“West Virginia’s most famous contribution to horticulture, the Golden Delicious apple, had its humble beginnings in the autumn of 1905 on a small farm in Clay County. It was there that Anderson Mullins noticed a precocious seedling with large yellow apples, unlike any variety he had seen. Little did this hillside farmer realize that his discovery would, one day, change the course of apple production around the world.
The Golden Delicious apple tree, located on a hill near Porter’s Creek, has since become the ancestor of millions of such trees. For nine years after he first observed the tree, Mullins harvested an abundant crop annually, even when other trees in the family orchard were barren. The apples kept in good condition in his cellar until April. He called the discovery “Mullins Yellow Seedling. In the spring of 1914, Mullins sent three apples by parcel-post to Stark Brothers Nursery, Louisiana, MO, modestly describing the observations he had made of the bearing habit of the tree and quality of the fruit. When
Mr. Lloyd Stark opened the small package of fruit, he was not very excited because yellow apples had never been big sellers. Nevertheless, Lloyd and his brother Paul decided to sample a slice of one of the apples. The apple, which had been stored in Mullins’ cellar all winter, was still firm, but what was even more impressive was its spicy flavor.”
Yellow peel and sweetly tangy flavor make a tempting snack. One of the best pollinators for other varieties—so much so that it’s been called a “rooster” tree! Best as a short-storage eating apple. Ripens mid Sept. to Oct. Zones 4-7. Best ripened on the tree for a crisp, juicy sweet apple with an aromatic flavour. Ideal in a warmer climate. Cooks well being most commonly used apple in France for pastries. Keeps well.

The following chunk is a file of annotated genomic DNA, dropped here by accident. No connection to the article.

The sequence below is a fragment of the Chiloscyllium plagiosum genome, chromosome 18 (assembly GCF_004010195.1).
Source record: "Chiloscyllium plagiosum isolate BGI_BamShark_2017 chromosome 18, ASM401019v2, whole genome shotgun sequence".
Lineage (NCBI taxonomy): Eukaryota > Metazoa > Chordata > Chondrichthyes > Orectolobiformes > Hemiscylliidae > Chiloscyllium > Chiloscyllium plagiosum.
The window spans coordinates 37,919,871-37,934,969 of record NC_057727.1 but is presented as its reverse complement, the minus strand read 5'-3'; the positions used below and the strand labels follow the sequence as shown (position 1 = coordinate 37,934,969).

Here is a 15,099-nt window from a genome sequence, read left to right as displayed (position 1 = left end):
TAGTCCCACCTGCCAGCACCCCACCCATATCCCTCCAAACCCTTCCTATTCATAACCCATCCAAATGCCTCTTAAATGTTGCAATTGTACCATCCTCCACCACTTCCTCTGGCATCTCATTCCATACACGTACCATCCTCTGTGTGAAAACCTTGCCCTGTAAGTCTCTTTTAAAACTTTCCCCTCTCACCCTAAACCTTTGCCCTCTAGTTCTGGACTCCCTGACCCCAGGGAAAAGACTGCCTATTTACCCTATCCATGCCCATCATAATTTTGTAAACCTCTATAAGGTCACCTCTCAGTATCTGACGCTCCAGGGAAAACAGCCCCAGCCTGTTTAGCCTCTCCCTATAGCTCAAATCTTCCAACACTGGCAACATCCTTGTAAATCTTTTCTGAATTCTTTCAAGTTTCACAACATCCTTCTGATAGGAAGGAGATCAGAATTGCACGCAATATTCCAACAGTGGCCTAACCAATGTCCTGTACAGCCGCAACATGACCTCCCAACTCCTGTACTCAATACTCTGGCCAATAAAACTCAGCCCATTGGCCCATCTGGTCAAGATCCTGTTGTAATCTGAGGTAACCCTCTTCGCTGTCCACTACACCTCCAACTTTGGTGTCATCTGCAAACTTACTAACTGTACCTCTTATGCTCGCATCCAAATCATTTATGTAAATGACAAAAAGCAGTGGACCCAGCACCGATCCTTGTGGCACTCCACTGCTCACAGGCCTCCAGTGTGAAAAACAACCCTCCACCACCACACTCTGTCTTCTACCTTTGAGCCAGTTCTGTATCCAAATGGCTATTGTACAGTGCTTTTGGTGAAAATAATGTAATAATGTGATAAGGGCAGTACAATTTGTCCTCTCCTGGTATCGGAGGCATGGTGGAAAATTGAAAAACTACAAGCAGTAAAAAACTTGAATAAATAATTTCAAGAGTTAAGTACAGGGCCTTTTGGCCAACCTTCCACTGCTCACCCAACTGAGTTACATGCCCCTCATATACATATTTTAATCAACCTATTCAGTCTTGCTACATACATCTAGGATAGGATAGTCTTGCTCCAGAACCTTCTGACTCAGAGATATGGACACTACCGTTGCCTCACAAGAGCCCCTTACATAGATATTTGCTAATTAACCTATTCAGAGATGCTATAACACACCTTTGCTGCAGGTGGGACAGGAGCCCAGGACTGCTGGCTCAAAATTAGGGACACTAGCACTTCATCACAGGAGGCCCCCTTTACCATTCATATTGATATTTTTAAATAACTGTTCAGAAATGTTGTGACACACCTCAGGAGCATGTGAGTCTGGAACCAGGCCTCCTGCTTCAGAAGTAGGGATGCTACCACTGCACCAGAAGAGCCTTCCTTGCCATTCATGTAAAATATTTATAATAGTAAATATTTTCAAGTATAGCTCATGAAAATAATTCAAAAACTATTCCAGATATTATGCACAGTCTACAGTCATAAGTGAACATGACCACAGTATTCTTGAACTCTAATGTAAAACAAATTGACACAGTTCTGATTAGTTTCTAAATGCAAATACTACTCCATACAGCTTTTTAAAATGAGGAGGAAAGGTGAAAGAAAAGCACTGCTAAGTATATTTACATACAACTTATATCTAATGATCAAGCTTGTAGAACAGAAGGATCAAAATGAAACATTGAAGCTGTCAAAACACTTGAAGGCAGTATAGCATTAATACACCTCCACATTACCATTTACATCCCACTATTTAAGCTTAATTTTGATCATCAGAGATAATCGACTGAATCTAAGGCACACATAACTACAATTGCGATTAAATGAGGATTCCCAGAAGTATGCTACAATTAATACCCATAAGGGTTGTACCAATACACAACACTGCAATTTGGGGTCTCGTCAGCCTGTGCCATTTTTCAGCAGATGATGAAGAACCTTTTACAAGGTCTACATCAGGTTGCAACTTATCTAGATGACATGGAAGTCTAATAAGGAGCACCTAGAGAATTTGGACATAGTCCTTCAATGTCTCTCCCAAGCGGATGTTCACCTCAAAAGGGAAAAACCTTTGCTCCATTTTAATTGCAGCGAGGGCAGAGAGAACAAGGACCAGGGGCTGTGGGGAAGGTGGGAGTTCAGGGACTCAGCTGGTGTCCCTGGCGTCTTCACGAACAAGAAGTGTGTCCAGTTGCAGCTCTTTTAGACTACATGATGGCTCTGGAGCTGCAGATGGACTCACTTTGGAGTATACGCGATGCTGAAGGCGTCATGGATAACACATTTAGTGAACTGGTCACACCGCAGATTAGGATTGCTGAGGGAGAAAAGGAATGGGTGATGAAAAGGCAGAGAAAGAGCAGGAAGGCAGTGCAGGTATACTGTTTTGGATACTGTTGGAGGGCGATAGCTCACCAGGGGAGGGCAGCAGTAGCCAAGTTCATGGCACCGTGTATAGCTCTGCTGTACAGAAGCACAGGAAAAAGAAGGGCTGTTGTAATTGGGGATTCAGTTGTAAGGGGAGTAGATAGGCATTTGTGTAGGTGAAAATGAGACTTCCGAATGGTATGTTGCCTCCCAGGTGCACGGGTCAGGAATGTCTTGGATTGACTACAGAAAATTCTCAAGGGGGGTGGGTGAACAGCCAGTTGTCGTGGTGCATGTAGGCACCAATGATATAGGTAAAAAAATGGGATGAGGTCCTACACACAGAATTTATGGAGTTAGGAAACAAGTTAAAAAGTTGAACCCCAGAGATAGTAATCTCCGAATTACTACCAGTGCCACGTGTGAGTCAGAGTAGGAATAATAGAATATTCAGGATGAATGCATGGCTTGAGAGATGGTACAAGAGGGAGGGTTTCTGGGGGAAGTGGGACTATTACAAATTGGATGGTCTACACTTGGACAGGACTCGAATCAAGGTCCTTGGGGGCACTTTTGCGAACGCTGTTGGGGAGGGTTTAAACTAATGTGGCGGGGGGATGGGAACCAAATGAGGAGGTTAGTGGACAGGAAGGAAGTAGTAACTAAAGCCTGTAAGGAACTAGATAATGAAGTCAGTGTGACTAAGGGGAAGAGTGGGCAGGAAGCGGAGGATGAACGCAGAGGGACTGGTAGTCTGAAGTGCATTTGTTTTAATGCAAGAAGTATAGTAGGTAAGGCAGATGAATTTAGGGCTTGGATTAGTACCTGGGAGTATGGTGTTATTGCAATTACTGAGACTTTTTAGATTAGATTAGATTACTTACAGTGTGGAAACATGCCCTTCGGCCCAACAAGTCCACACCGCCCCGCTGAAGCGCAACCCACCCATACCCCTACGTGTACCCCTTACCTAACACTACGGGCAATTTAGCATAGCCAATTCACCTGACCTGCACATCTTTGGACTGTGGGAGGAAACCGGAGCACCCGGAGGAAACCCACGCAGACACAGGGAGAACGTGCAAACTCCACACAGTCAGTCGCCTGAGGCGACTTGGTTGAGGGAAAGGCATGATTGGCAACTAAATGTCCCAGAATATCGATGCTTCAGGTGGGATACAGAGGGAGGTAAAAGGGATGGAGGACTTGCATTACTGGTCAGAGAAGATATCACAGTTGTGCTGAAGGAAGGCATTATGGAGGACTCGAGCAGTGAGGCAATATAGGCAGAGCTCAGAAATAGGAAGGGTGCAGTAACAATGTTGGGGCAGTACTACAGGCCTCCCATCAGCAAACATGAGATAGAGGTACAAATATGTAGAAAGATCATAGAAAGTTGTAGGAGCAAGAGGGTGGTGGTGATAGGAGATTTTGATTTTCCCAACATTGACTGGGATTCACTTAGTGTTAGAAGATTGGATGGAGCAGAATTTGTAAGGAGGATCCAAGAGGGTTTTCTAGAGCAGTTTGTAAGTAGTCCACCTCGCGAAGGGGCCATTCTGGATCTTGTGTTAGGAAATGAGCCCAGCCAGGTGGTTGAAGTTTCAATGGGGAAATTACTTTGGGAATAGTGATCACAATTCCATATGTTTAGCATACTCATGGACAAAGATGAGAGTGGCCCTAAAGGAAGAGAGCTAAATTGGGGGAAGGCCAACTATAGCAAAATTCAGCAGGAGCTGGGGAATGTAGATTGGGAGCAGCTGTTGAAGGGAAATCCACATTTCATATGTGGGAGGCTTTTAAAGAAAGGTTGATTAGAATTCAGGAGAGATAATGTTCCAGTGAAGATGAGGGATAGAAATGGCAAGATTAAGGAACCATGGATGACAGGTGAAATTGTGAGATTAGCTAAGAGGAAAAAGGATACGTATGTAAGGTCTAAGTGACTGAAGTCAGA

August 2008, the tree was not topped off at this time. It is too tall and thick. It also appears to lean in as it competes for sun with the Live Oaks and Coast Oaks:
After slow pruning, by November 2012, the tree looks good because it has been topped off and has a healthier shape:
- Prune slowly and consistently over 3-4 years to reshape
- Conduct maintenance every January
- Selectively remove small trees and non-native weeds on the hillside for more sun
- Maintain drainage swale to eliminate water overflow problems and soil erosion
Late August, 2019: The tree is super healthy and producing quality apples. The large Live Oak behind it has died. After the oak is removed, we will monitor the shape of the tree once more sun hits it from the north-west.